New Book Chronicles the Forgotten Black Heroes of World War II

Screenshot from the book trailer for Forgotten: The Untold Story of D-Day’s Black Heroes, at Home and at War, a book about the 320th Balloon Battalion Brigade  LINDA HERVIEUX VIA YOUTUBE
Screenshot from the book trailer for Forgotten: The Untold Story of D-Day’s Black Heroes, at Home and at War, a book about the 320th Balloon Battalion Brigade
LINDA HERVIEUX VIA YOUTUBE

Traditionally, African Americans have been absent from the combat narratives of World War II, especially the D-Day invasion of Normandy. The collective story from military historians has long been that “the only black soldiers to land on D-Day had lent their muscle to labor units and other support work.”

But this is not the case at all.

In the early hours of June 6, 1944, the all African-American 320th Barrage Balloon Battalion “landed on the beaches of France with orders to man a curtain of armed balloons meant to deter enemy aircraft.” Under heavy enemy fire, the men of the 320th desperately tried to stay alive and get their balloons up in the air. The work of the 320th Barrage Balloon Battalion allowed Allied soldiers to storm the beaches and seize the much-needed D-Day victory that turned the tide of World War II in the Allies’ favor. Waverly Woodson, a college student twice hit by shrapnel, was recommended for the Medal of Honor, the highest decoration for valor in the United States. But he never received it.

These are the facts that intrigued Linda Hervieux, author of Forgotten: The Untold Story of D-Day’s Black Heroes, at Home and at War. A journalist and photographer by trade, Hervieux crafts a detailed, vivid narrative of the role the 320th Barrage Balloon Battalion played in World War II. Replete with primary-source interviews of 12 survivors from the 320th and the families of several others, Hervieux carefully reconstructs a vital part of our nation’s history.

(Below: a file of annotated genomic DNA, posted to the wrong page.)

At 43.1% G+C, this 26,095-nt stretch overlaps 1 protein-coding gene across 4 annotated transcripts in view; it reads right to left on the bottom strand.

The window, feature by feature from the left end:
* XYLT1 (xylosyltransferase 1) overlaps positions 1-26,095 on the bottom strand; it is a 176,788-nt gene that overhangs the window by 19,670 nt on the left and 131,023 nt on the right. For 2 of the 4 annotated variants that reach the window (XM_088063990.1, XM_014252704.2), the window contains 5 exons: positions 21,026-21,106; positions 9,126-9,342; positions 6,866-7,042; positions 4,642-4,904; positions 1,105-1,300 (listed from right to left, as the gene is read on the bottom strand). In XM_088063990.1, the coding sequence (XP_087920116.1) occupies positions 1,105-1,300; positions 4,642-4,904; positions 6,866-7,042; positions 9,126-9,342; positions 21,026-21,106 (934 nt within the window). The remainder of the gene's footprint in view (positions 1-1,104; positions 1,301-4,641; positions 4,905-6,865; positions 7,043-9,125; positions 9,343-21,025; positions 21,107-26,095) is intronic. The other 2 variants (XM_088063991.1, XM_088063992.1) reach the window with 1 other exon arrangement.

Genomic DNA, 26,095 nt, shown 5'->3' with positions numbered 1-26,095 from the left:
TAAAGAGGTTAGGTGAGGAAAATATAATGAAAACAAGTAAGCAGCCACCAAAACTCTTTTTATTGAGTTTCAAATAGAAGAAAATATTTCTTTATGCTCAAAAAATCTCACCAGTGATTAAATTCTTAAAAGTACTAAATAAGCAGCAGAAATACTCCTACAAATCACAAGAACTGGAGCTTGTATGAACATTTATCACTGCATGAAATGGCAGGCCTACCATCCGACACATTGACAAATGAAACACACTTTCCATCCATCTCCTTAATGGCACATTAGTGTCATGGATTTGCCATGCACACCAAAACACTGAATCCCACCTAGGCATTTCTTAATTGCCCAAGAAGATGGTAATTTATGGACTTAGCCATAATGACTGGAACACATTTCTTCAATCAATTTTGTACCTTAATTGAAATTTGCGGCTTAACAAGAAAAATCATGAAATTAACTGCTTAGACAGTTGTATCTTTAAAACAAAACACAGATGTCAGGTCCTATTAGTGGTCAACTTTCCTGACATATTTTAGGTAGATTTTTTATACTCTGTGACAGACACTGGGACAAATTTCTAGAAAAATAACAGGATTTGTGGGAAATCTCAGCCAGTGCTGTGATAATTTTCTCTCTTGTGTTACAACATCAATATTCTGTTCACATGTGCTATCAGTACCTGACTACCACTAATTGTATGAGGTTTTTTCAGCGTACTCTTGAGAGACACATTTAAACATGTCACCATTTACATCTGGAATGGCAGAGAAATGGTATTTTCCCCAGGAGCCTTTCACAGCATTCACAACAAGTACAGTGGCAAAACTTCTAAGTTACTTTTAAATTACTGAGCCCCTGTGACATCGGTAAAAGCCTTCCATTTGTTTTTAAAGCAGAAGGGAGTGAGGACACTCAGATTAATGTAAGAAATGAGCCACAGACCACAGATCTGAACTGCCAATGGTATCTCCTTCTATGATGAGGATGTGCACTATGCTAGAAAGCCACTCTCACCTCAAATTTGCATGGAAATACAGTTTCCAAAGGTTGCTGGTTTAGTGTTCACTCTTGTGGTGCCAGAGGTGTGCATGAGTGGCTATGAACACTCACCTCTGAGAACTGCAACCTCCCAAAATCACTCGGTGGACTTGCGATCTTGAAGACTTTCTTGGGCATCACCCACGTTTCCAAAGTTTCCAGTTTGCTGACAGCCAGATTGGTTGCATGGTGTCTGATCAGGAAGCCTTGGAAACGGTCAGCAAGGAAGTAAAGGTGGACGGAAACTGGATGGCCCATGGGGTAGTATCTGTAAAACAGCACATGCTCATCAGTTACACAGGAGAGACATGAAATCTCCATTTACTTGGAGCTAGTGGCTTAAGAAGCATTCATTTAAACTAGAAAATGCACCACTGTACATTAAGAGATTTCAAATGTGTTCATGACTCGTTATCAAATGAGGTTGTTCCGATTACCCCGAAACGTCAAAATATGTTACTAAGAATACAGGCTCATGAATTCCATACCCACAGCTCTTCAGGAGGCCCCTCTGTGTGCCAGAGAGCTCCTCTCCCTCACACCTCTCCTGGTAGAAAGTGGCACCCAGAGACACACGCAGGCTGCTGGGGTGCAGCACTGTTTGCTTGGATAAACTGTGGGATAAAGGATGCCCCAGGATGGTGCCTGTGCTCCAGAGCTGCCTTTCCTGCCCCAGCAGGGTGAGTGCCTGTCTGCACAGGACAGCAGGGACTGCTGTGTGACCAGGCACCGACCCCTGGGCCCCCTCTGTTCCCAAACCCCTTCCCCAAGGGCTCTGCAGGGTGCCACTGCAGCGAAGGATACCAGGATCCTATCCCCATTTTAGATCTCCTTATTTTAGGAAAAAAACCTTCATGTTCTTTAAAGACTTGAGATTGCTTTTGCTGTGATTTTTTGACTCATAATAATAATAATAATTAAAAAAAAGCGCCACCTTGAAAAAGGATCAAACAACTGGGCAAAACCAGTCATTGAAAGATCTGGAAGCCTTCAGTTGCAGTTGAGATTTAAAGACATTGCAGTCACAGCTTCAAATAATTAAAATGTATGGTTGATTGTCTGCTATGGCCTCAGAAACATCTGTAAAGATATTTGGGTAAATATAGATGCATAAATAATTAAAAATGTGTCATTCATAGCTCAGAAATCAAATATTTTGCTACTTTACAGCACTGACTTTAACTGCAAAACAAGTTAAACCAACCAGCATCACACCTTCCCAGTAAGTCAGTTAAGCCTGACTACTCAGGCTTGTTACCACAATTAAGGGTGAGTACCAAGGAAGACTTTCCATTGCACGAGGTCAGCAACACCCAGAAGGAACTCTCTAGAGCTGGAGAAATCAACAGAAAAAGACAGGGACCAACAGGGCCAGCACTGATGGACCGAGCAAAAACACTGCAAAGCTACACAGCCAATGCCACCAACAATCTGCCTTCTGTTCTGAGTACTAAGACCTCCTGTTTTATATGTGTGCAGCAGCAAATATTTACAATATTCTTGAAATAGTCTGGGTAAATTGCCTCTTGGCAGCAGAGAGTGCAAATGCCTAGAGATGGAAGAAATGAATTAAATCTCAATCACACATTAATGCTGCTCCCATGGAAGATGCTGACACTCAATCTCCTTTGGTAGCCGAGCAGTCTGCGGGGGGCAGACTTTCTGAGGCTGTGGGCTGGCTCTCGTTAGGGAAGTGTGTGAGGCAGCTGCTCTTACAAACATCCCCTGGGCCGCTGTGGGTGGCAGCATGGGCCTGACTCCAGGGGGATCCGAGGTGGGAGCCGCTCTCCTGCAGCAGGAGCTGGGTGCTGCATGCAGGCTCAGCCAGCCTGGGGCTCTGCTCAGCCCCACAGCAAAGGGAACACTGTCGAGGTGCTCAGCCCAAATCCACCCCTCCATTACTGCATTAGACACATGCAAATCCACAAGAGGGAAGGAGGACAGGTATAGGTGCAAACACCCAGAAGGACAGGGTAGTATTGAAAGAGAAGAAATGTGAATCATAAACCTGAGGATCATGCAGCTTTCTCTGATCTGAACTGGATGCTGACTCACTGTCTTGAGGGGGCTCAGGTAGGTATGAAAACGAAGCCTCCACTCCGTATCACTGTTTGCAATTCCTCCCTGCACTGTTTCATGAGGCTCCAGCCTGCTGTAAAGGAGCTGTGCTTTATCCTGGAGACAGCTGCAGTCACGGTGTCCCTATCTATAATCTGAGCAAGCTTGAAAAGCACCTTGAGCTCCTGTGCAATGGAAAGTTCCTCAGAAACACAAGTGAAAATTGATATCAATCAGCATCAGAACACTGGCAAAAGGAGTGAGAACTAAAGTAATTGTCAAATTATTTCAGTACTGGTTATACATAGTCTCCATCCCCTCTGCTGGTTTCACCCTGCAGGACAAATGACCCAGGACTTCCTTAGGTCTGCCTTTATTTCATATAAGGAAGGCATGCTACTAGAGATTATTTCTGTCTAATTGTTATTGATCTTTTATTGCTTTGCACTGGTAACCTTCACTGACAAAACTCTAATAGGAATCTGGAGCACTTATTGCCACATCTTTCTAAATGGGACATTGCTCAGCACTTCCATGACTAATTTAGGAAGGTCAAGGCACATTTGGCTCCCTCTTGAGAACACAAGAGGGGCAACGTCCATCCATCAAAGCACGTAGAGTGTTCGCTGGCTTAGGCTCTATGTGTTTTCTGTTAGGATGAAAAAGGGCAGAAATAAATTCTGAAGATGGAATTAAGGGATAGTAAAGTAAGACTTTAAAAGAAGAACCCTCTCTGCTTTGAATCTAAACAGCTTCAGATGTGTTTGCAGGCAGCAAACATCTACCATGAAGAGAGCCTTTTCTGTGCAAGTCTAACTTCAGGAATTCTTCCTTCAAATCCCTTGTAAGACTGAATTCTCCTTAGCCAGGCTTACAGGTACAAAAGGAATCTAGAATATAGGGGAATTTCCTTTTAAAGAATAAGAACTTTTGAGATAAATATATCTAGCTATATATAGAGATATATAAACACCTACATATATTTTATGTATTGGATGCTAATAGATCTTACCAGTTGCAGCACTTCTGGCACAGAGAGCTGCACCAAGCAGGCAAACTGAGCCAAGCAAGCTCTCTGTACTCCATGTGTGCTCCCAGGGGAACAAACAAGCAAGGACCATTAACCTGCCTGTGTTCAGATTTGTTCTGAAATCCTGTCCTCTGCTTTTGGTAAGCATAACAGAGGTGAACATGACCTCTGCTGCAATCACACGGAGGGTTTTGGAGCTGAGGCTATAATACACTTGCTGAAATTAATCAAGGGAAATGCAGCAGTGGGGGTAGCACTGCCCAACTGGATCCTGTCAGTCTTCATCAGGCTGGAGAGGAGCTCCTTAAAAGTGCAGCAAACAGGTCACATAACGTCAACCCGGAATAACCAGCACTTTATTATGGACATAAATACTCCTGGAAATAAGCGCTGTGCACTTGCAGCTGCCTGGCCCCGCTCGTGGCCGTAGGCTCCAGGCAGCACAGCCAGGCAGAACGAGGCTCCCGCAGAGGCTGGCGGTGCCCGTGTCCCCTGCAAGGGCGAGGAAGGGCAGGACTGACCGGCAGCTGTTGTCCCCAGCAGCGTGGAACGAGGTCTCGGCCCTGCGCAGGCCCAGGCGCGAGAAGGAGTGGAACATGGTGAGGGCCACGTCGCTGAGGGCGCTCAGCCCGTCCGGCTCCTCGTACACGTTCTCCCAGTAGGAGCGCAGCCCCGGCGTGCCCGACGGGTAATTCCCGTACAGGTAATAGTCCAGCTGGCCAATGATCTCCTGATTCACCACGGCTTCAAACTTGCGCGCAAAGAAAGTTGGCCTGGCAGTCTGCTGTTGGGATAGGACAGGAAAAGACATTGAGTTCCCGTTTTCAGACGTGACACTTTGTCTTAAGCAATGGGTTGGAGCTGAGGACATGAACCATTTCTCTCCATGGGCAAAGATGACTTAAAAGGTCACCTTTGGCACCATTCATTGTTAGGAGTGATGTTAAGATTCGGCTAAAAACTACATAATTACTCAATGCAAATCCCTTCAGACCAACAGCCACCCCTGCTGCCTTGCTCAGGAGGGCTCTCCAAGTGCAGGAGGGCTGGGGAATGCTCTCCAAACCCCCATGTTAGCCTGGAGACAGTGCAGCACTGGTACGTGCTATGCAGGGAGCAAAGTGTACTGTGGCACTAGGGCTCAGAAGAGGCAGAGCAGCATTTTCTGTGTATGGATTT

Three former members of the 320th become the central figures of Forgotten: Wilson Caldwell Monk, William Garfield Dabney and Henry Parham. Monk hailed from Atlantic City, N.J., a place where white Northerners were growing vexed with the influx of African Americans from the South during the Great Migration. The youngest of seven children, Monk witnessed his mother’s desperate struggle to keep their family afloat after their father’s death, and dropped out of school at 14 to help support the family. Drafted in June 1941 and sent to train at Fort Dix, N.J., Monk was overwhelmed by the racial violence toward blacks in the segregated Army, which was worse “because many of the officers were white Southerners expert at inflicting humiliation with a particularly vile racist tongue.”

Indeed, few people remember that the U.S. military was segregated throughout both World War I and World War II in a “Jim Crow system of extraordinary breadth underpinned by virulent racism that mirrored life.” And Army reports maintained that blacks were “immoral” and lacked the “physical courage of the whites” even though African-American soldiers in World War I had exhibited acts of combat bravery that endeared them to the French people and terrified the German soldiers.

Parham’s call to serve came on Dec. 23, 1942, two years after he signed up for the draft. A porter from Richmond, Va., Parham was a quiet man who visited his family on their farm in Greensville County every chance he got. In September 1942, he and Monk were both shipped to Camp Tyson in Tennessee, America’s first barrage balloon training base.

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Source: The Root | HOPE WABUKE